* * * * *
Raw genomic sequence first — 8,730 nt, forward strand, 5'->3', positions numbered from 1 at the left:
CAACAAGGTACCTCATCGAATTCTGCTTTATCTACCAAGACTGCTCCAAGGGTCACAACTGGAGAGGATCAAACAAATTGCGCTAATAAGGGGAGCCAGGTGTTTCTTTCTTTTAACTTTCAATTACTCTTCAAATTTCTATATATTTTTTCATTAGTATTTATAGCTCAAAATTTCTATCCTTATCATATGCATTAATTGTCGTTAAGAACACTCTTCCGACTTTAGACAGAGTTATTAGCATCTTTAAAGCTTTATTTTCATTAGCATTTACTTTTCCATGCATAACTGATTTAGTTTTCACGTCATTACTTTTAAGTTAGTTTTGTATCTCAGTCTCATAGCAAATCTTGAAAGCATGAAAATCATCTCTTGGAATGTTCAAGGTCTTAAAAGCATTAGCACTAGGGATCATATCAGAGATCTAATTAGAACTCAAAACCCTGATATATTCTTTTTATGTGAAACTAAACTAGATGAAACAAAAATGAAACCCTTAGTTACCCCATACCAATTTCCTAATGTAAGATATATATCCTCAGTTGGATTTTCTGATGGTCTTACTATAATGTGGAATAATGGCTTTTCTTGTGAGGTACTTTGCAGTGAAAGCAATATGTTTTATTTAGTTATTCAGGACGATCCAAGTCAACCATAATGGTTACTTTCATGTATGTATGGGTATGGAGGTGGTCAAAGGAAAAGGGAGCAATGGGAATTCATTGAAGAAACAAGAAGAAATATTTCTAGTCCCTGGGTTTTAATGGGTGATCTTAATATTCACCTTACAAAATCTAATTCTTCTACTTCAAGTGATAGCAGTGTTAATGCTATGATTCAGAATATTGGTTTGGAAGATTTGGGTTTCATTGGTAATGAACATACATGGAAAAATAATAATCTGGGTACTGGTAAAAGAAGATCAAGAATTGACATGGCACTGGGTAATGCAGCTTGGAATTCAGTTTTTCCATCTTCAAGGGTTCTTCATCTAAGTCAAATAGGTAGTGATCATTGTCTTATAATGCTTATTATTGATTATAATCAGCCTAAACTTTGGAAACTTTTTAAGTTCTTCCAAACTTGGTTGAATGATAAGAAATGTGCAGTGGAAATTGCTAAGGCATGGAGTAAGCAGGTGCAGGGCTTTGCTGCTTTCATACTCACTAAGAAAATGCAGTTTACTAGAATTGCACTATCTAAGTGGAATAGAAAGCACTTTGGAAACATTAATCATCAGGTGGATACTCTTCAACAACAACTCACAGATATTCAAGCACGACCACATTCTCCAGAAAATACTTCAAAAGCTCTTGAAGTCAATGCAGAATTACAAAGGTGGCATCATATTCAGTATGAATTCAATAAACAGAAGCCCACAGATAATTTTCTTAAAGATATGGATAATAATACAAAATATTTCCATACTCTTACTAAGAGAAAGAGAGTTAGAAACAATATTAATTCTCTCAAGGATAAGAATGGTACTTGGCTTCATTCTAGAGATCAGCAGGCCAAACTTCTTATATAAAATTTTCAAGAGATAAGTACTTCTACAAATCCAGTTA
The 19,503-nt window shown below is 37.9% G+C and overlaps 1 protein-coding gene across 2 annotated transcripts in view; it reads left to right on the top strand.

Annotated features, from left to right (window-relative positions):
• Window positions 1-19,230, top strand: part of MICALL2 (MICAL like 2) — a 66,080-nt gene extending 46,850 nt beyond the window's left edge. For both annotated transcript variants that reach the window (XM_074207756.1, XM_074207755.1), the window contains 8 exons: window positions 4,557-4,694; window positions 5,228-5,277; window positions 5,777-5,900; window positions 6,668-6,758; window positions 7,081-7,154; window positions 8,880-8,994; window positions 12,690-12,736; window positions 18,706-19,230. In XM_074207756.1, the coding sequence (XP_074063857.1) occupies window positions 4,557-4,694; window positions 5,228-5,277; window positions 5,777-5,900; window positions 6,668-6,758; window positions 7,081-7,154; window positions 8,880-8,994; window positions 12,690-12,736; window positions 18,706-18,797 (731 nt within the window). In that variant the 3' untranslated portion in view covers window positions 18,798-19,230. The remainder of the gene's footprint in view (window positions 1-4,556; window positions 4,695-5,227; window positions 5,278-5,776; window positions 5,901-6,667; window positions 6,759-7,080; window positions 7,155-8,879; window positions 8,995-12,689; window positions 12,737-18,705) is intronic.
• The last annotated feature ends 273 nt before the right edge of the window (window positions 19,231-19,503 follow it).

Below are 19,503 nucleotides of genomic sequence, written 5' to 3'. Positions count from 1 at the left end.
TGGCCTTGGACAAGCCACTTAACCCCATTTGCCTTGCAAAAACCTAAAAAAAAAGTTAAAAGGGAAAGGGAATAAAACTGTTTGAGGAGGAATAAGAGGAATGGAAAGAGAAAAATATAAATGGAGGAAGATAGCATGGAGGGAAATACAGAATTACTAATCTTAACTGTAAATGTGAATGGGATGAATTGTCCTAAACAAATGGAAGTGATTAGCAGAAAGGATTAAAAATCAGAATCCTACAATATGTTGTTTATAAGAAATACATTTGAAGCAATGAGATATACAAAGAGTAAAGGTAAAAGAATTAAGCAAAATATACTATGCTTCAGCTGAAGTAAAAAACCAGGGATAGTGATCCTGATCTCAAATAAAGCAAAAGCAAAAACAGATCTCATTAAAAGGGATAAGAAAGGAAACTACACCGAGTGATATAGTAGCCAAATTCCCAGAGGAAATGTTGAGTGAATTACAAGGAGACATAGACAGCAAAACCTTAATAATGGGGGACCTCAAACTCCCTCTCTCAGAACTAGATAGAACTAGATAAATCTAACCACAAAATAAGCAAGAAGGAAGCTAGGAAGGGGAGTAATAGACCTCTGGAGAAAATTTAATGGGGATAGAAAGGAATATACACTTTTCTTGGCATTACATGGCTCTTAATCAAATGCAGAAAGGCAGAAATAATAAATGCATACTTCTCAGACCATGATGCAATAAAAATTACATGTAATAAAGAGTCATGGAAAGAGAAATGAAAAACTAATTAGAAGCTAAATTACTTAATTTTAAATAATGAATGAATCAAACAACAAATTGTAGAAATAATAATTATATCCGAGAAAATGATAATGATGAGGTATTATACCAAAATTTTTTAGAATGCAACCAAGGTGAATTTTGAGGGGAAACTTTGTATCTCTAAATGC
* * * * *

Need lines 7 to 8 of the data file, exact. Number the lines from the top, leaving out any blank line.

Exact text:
Below are 19,503 nucleotides of genomic sequence, written 5' to 3'. Positions count from 1 at the left end.
TGGCCTTGGACAAGCCACTTAACCCCATTTGCCTTGCAAAAACCTAAAAAAAAAGTTAAAAGGGAAAGGGAATAAAACTGTTTGAGGAGGAATAAGAGGAATGGAAAGAGAAAAATATAAATGGAGGAAGATAGCATGGAGGGAAATACAGAATTACTAATCTTAACTGTAAATGTGAATGGGATGAATTGTCCTAAACAAATGGAAGTGATTAGCAGAAAGGATTAAAAATCAGAATCCTACAATATGTTGTTTATAAGAAATACATTTGAAGCAATGAGATATACAAAGAGTAAAGGTAAAAGAATTAAGCAAAATATACTATGCTTCAGCTGAAGTAAAAAACCAGGGATAGTGATCCTGATCTCAAATAAAGCAAAAGCAAAAACAGATCTCATTAAAAGGGATAAGAAAGGAAACTACACCGAGTGATATAGTAGCCAAATTCCCAGAGGAAATGTTGAGTGAATTACAAGGAGACATAGACAGCAAAACCTTAATAATGGGGGACCTCAAACTCCCTCTCTCAGAACTAGATAGAACTAGATAAATCTAACCACAAAATAAGCAAGAAGGAAGCTAGGAAGGGGAGTAATAGACCTCTGGAGAAAATTTAATGGGGATAGAAAGGAATATACACTTTTCTTGGCATTACATGGCTCTTAATCAAATGCAGAAAGGCAGAAATAATAAATGCATACTTCTCAGACCATGATGCAATAAAAATTACATGTAATAAAGAGTCATGGAAAGAGAAATGAAAAACTAATTAGAAGCTAAATTACTTAATTTTAAATAATGAATGAATCAAACAACAAATTGTAGAAATAATAATTATATCCGAGAAAATGATAATGATGAGGTATTATACCAAAATTTTTTAGAATGCAACCAAGGTGAATTTTGAGGGGAAACTTTGTATCTCTAAATGC